On Tuesday, June 9, two national marine sanctuaries in California more than doubled in size. The newly protected areas will ban oil drilling and protect the marine habitat in a 4,581-square-mile area. Prior to the new expansion, the marine sanctuaries had a combined area of 1,811 square miles.
Gulf of the Farallones National Marine Sanctuary, which encompasses an area to the north and west of San Francisco Bay, will increase in size from 1,282 square miles to 3,295 square miles. The expansion moves its northern boundary roughly 62 miles further up the coast, from Bodega Bay to Point Arena. The neighboring Cordell Bank National Marine Sanctuary will also see its borders expand from 529 square miles to 1,286, reaching further into the offshore waters of Marin County to include Bodega Canyon.
The Farallones National Marine Sanctuary lies between the Monterey Bay National Marine Sanctuary and Cordell Bank National Marine Sanctuary. It was declared in 1981, and protects the waters off San Francisco, part of the highly productive California Current System. Within the sanctuary are the Farallon Islands and associated National Wildlife Refuge, the sanctuary protects the feeding grounds of the seabirds and seals that breed and haul out on the islands.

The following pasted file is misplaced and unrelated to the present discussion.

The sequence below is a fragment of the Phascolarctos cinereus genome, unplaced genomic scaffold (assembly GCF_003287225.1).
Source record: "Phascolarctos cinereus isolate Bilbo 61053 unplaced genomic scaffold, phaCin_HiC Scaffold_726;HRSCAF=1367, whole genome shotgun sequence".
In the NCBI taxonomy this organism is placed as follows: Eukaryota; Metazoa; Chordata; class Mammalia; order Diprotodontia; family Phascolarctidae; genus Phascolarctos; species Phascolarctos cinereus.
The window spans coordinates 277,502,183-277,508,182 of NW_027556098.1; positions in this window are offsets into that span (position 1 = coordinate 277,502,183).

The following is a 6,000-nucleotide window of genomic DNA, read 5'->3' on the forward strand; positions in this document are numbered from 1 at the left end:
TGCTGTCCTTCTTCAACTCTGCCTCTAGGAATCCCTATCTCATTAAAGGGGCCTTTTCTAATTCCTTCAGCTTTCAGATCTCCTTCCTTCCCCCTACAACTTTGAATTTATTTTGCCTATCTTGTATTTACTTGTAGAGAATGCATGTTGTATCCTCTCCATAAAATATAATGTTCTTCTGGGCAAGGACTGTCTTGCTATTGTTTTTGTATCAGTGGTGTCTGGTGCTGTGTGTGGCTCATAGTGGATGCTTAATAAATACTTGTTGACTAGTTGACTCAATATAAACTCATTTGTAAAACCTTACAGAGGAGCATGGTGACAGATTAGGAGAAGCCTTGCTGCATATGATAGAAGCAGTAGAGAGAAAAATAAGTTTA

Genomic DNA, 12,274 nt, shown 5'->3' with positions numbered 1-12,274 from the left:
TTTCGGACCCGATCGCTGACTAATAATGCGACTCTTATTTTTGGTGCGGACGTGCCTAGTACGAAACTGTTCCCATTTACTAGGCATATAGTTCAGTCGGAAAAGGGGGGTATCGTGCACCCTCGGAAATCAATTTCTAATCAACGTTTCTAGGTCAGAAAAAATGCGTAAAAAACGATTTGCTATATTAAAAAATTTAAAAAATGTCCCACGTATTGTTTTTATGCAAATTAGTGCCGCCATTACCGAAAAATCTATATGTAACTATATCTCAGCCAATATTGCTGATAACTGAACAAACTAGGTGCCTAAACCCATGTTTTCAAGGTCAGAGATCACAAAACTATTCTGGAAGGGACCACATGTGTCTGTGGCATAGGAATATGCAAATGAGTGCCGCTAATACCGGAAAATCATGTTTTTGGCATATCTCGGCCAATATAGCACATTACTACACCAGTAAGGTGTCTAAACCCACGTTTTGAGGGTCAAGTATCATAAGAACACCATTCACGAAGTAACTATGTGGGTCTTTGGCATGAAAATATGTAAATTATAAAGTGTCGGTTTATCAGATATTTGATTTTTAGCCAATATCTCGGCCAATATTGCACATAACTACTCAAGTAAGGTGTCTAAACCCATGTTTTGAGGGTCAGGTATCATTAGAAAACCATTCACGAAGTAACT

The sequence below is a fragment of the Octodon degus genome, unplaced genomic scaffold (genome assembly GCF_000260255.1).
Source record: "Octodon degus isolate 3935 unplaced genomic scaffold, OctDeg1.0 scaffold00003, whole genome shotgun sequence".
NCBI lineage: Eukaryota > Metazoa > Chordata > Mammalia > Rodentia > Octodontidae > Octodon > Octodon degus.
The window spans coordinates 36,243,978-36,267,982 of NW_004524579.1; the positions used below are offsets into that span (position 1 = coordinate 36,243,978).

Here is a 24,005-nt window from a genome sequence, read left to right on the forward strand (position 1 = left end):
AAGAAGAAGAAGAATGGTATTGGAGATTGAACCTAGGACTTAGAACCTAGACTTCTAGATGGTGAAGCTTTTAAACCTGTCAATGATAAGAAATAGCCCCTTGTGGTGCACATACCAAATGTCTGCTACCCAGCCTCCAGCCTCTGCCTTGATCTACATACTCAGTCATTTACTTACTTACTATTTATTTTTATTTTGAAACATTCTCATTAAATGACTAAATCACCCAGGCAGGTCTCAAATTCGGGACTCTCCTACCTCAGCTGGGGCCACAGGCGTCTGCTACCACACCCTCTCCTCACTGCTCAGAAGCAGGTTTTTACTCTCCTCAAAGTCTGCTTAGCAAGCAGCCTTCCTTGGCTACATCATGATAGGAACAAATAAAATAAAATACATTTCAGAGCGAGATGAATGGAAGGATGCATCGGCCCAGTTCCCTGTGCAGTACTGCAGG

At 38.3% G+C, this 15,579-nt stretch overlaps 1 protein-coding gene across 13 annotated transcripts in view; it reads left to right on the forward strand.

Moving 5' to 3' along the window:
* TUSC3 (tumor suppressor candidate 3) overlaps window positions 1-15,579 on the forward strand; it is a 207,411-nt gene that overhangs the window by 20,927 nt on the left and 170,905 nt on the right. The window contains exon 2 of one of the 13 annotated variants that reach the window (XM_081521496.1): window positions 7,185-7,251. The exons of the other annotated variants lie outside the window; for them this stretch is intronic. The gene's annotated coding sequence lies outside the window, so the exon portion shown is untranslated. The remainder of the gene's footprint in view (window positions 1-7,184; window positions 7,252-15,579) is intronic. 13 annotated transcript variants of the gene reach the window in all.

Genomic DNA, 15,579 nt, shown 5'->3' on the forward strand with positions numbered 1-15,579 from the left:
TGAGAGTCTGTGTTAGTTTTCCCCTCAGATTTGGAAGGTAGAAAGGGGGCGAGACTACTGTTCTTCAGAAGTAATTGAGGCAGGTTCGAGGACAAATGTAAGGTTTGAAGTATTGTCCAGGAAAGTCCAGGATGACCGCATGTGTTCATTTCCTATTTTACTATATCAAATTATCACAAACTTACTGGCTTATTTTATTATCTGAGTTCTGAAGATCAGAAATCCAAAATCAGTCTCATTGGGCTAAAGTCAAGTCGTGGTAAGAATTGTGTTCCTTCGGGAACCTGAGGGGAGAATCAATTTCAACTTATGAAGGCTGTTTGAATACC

The two sanctuaries support a vast array of sea life including 25 endangered or threatened species, 36 marine mammal species, over a quarter million breeding seabirds, and one of the most significant great white shark populations on the planet. Within these marine sanctuaries, fishing and boating are allowed but oil drilling is not, and practices such as sewage dumping are strictly regulated. One aim of the sanctuaries is to prevent an oil spill of the kind that fouled Santa Barbara beaches in 1969.
The announcement of the expansion comes after years of work. NOAA considered plans and received public comment regarding sanctuary expansion in 2001.
Designation as a National Marine Sanctuary does not automatically prohibit fishing, and areas all are open to recreational and technical scuba diving.